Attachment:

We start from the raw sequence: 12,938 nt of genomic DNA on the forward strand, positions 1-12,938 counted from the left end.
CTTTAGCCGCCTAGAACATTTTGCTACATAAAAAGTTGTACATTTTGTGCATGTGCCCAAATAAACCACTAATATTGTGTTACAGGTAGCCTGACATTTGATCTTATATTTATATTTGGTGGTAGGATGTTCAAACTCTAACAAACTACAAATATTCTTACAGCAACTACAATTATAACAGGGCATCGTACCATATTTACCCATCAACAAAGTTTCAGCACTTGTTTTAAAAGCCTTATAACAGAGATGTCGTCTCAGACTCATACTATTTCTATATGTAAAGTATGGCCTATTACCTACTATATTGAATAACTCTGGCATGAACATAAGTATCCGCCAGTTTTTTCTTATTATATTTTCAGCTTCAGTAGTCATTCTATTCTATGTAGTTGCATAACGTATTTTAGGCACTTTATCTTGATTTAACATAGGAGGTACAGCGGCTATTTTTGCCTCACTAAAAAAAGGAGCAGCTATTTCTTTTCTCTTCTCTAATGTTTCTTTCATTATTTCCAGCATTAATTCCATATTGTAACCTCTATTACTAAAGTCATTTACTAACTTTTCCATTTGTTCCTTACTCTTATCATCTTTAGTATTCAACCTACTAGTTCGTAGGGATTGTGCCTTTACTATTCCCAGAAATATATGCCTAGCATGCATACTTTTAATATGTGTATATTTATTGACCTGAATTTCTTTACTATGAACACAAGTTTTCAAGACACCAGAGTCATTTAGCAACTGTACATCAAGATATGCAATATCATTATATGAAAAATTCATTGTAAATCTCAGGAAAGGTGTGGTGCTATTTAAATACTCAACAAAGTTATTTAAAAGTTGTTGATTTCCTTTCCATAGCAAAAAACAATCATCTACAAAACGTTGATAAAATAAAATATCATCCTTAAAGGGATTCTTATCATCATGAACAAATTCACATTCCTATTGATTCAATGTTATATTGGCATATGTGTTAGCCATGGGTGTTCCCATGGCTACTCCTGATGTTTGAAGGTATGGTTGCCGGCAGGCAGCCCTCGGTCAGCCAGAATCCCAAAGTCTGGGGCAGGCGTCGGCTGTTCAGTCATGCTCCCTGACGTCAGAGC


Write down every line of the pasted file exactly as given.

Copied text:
We start from the raw sequence: 12,938 nt of genomic DNA on the forward strand, positions 1-12,938 counted from the left end.
CTTTAGCCGCCTAGAACATTTTGCTACATAAAAAGTTGTACATTTTGTGCATGTGCCCAAATAAACCACTAATATTGTGTTACAGGTAGCCTGACATTTGATCTTATATTTATATTTGGTGGTAGGATGTTCAAACTCTAACAAACTACAAATATTCTTACAGCAACTACAATTATAACAGGGCATCGTACCATATTTACCCATCAACAAAGTTTCAGCACTTGTTTTAAAAGCCTTATAACAGAGATGTCGTCTCAGACTCATACTATTTCTATATGTAAAGTATGGCCTATTACCTACTATATTGAATAACTCTGGCATGAACATAAGTATCCGCCAGTTTTTTCTTATTATATTTTCAGCTTCAGTAGTCATTCTATTCTATGTAGTTGCATAACGTATTTTAGGCACTTTATCTTGATTTAACATAGGAGGTACAGCGGCTATTTTTGCCTCACTAAAAAAAGGAGCAGCTATTTCTTTTCTCTTCTCTAATGTTTCTTTCATTATTTCCAGCATTAATTCCATATTGTAACCTCTATTACTAAAGTCATTTACTAACTTTTCCATTTGTTCCTTACTCTTATCATCTTTAGTATTCAACCTACTAGTTCGTAGGGATTGTGCCTTTACTATTCCCAGAAATATATGCCTAGCATGCATACTTTTAATATGTGTATATTTATTGACCTGAATTTCTTTACTATGAACACAAGTTTTCAAGACACCAGAGTCATTTAGCAACTGTACATCAAGATATGCAATATCATTATATGAAAAATTCATTGTAAATCTCAGGAAAGGTGTGGTGCTATTTAAATACTCAACAAAGTTATTTAAAAGTTGTTGATTTCCTTTCCATAGCAAAAAACAATCATCTACAAAACGTTGATAAAATAAAATATCATCCTTAAAGGGATTCTTATCATCATGAACAAATTCACATTCCTATTGATTCAATGTTATATTGGCATATGTGTTAGCCATGGGTGTTCCCATGGCTACTCCTGATGTTTGAAGGTATGGTTGCCGGCAGGCAGCCCTCGGTCAGCCAGAATCCCAAAGTCTGGGGCAGGCGTCGGCTGTTCAGTCATGCTCCCTGACGTCAGAGC